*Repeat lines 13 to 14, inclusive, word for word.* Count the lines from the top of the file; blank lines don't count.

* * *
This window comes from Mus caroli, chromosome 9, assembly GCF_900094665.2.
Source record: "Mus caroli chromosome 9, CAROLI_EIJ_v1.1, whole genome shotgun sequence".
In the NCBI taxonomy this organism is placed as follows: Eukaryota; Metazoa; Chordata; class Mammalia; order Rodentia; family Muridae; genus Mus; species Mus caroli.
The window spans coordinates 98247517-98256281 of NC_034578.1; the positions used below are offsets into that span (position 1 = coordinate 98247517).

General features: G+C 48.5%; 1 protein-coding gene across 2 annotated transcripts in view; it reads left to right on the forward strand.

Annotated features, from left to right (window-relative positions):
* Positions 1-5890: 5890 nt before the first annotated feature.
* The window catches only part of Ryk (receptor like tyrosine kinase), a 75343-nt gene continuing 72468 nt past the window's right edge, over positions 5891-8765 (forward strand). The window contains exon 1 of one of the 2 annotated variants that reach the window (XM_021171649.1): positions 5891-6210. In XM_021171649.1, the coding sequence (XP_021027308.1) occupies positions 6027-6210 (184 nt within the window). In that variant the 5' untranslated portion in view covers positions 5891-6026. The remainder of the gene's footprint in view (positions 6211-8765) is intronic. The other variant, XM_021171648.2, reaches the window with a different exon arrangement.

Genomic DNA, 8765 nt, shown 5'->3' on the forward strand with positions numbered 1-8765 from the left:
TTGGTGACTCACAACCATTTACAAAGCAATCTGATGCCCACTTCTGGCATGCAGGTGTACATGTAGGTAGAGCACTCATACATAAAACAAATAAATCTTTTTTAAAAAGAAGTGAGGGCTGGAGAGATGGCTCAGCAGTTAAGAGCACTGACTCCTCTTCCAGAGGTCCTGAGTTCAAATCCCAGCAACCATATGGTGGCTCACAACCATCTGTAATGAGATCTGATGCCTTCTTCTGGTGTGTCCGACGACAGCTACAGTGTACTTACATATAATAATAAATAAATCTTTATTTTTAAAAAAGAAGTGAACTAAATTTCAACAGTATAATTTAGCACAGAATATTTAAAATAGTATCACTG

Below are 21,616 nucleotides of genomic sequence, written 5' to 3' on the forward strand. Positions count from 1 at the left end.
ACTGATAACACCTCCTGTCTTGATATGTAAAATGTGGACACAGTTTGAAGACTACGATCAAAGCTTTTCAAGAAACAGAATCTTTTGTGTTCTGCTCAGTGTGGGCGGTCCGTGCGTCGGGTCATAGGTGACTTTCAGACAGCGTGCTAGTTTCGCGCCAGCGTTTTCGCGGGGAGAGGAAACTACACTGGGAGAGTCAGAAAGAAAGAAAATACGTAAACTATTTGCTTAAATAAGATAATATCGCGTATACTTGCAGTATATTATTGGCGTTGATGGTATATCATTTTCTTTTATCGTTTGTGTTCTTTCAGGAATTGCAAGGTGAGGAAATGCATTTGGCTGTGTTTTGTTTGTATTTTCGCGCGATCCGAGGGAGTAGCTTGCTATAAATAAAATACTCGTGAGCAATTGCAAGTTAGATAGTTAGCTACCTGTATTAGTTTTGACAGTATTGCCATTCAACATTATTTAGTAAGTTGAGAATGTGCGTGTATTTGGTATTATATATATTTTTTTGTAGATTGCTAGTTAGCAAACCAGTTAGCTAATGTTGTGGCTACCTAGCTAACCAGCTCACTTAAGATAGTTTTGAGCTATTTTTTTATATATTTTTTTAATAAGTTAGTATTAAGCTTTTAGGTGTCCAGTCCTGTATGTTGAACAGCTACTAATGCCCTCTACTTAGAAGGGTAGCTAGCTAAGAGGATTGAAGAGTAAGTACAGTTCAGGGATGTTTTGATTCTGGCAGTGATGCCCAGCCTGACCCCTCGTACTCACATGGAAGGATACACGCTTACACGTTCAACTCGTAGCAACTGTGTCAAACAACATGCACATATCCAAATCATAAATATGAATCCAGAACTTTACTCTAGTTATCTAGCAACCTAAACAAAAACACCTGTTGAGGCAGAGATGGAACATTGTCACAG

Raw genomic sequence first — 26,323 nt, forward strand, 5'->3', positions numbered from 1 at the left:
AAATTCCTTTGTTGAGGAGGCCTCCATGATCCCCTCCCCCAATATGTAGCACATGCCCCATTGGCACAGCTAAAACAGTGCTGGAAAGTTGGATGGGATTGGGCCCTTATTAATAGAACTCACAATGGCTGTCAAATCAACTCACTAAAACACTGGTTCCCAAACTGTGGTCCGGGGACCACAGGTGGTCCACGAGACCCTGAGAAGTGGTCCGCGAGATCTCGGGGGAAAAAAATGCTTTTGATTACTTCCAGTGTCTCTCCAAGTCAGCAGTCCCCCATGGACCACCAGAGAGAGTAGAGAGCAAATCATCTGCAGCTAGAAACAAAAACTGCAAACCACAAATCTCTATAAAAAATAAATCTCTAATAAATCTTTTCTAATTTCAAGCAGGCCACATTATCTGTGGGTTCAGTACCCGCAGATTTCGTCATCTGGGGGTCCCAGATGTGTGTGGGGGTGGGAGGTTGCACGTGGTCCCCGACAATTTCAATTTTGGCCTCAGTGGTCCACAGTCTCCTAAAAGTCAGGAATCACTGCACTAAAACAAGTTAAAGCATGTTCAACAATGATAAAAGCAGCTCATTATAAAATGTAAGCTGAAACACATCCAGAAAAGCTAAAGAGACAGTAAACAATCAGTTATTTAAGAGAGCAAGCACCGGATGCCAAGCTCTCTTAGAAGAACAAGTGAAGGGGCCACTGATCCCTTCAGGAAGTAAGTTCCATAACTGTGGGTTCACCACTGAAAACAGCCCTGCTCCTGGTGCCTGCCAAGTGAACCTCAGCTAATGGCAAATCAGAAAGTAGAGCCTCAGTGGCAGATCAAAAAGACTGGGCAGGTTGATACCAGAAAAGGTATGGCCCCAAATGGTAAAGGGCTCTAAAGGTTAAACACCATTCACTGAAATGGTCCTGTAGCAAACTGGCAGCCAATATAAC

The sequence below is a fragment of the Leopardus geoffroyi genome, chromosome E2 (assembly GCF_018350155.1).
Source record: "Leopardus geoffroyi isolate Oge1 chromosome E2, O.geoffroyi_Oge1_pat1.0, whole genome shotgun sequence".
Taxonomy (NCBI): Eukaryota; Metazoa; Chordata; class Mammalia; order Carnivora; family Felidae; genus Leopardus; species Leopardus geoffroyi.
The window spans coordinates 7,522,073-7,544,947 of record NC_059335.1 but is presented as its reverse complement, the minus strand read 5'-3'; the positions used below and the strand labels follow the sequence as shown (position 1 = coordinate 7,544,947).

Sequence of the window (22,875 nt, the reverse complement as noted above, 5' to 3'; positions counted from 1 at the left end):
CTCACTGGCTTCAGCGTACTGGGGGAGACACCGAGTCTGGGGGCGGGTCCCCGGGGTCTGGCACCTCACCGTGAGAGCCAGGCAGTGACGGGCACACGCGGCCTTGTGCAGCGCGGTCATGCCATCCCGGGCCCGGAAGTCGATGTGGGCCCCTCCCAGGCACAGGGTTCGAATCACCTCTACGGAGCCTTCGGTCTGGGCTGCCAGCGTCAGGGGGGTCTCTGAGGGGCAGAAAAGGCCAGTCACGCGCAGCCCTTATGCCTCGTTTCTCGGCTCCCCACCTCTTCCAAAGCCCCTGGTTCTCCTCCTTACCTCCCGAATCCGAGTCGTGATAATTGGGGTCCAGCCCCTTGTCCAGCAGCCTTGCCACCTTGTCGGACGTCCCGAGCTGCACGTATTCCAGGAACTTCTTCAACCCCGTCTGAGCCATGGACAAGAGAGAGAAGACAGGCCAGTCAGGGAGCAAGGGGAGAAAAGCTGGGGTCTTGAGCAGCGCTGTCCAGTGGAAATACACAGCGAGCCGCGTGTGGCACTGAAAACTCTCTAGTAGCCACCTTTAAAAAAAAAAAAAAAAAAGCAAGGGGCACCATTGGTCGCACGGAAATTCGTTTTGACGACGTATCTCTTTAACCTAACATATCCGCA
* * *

Raw genomic sequence first — 26,323 nt, forward strand, 5'->3', positions numbered from 1 at the left:
AAATTCCTTTGTTGAGGAGGCCTCCATGATCCCCTCCCCCAATATGTAGCACATGCCCCATTGGCACAGCTAAAACAGTGCTGGAAAGTTGGATGGGATTGGGCCCTTATTAATAGAACTCACAATGGCTGTCAAATCAACTCACTAAAACACTGGTTCCCAAACTGTGGTCCGGGGACCACAGGTGGTCCACGAGACCCTGAGAAGTGGTCCGCGAGATCTCGGGGGAAAAAAATGCTTTTGATTACTTCCAGTGTCTCTCCAAGTCAGCAGTCCCCCATGGACCACCAGAGAGAGTAGAGAGCAAATCATCTGCAGCTAGAAACAAAAACTGCAAACCACAAATCTCTATAAAAAATAAATCTCTAATAAATCTTTTCTAATTTCAAGCAGGCCACATTATCTGTGGGTTCAGTACCCGCAGATTTCGTCATCTGGGGGTCCCAGATGTGTGTGGGGGTGGGAGGTTGCACGTGGTCCCCGACAATTTCAATTTTGGCCTCAGTGGTCCACAGTCTCCTAAAAGTCAGGAATCACTGCACTAAAACAAGTTAAAGCATGTTCAACAATGATAAAAGCAGCTCATTATAAAATGTAAGCTGAAACACATCCAGAAAAGCTAAAGAGACAGTAAACAATCAGTTATTTAAGAGAGCAAGCACCGGATGCCAAGCTCTCTTAGAAGAACAAGTGAAGGGGCCACTGATCCCTTCAGGAAGTAAGTTCCATAACTGTGGGTTCACCACTGAAAACAGCCCTGCTCCTGGTGCCTGCCAAGTGAACCTCAGCTAATGGCAAATCAGAAAGTAGAGCCTCAGTGGCAGATCAAAAAGACTGGGCAGGTTGATACCAGAAAAGGTATGGCCCCAAATGGTAAAGGGCTCTAAAGGTTAAACACCATTCACTGAAATGGTCCTGTAGCAAACTGGCAGCCAATATAAC